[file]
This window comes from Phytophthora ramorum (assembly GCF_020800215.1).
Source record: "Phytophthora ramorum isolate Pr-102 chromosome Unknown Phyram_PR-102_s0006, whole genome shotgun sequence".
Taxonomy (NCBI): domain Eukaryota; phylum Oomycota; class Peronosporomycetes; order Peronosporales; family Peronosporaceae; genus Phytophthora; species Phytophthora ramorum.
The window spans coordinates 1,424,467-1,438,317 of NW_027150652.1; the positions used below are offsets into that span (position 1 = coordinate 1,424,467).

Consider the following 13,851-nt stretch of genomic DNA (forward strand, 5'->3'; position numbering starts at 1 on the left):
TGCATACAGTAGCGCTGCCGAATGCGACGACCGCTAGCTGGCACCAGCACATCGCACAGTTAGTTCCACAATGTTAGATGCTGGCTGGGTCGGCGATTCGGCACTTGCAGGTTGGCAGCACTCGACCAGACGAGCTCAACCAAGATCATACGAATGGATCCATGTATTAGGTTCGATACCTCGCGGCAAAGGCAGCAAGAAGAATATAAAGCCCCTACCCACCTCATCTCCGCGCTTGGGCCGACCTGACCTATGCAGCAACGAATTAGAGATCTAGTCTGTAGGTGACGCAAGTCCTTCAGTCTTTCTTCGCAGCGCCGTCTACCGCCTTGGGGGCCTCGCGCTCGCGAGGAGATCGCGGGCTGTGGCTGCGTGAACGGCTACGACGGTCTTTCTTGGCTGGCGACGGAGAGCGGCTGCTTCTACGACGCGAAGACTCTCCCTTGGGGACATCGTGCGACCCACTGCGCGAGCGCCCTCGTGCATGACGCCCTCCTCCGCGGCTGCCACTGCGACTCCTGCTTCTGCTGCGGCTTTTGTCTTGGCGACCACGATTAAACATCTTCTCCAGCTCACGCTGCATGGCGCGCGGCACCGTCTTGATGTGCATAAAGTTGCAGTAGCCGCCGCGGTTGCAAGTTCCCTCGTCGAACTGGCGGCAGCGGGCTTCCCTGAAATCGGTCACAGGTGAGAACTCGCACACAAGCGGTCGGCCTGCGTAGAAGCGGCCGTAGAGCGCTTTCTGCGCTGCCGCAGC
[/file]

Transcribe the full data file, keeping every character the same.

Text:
This window comes from Phytophthora ramorum (assembly GCF_020800215.1).
Source record: "Phytophthora ramorum isolate Pr-102 chromosome Unknown Phyram_PR-102_s0006, whole genome shotgun sequence".
Taxonomy (NCBI): domain Eukaryota; phylum Oomycota; class Peronosporomycetes; order Peronosporales; family Peronosporaceae; genus Phytophthora; species Phytophthora ramorum.
The window spans coordinates 1,424,467-1,438,317 of NW_027150652.1; the positions used below are offsets into that span (position 1 = coordinate 1,424,467).

Consider the following 13,851-nt stretch of genomic DNA (forward strand, 5'->3'; position numbering starts at 1 on the left):
TGCATACAGTAGCGCTGCCGAATGCGACGACCGCTAGCTGGCACCAGCACATCGCACAGTTAGTTCCACAATGTTAGATGCTGGCTGGGTCGGCGATTCGGCACTTGCAGGTTGGCAGCACTCGACCAGACGAGCTCAACCAAGATCATACGAATGGATCCATGTATTAGGTTCGATACCTCGCGGCAAAGGCAGCAAGAAGAATATAAAGCCCCTACCCACCTCATCTCCGCGCTTGGGCCGACCTGACCTATGCAGCAACGAATTAGAGATCTAGTCTGTAGGTGACGCAAGTCCTTCAGTCTTTCTTCGCAGCGCCGTCTACCGCCTTGGGGGCCTCGCGCTCGCGAGGAGATCGCGGGCTGTGGCTGCGTGAACGGCTACGACGGTCTTTCTTGGCTGGCGACGGAGAGCGGCTGCTTCTACGACGCGAAGACTCTCCCTTGGGGACATCGTGCGACCCACTGCGCGAGCGCCCTCGTGCATGACGCCCTCCTCCGCGGCTGCCACTGCGACTCCTGCTTCTGCTGCGGCTTTTGTCTTGGCGACCACGATTAAACATCTTCTCCAGCTCACGCTGCATGGCGCGCGGCACCGTCTTGATGTGCATAAAGTTGCAGTAGCCGCCGCGGTTGCAAGTTCCCTCGTCGAACTGGCGGCAGCGGGCTTCCCTGAAATCGGTCACAGGTGAGAACTCGCACACAAGCGGTCGGCCTGCGTAGAAGCGGCCGTAGAGCGCTTTCTGCGCTGCCGCAGC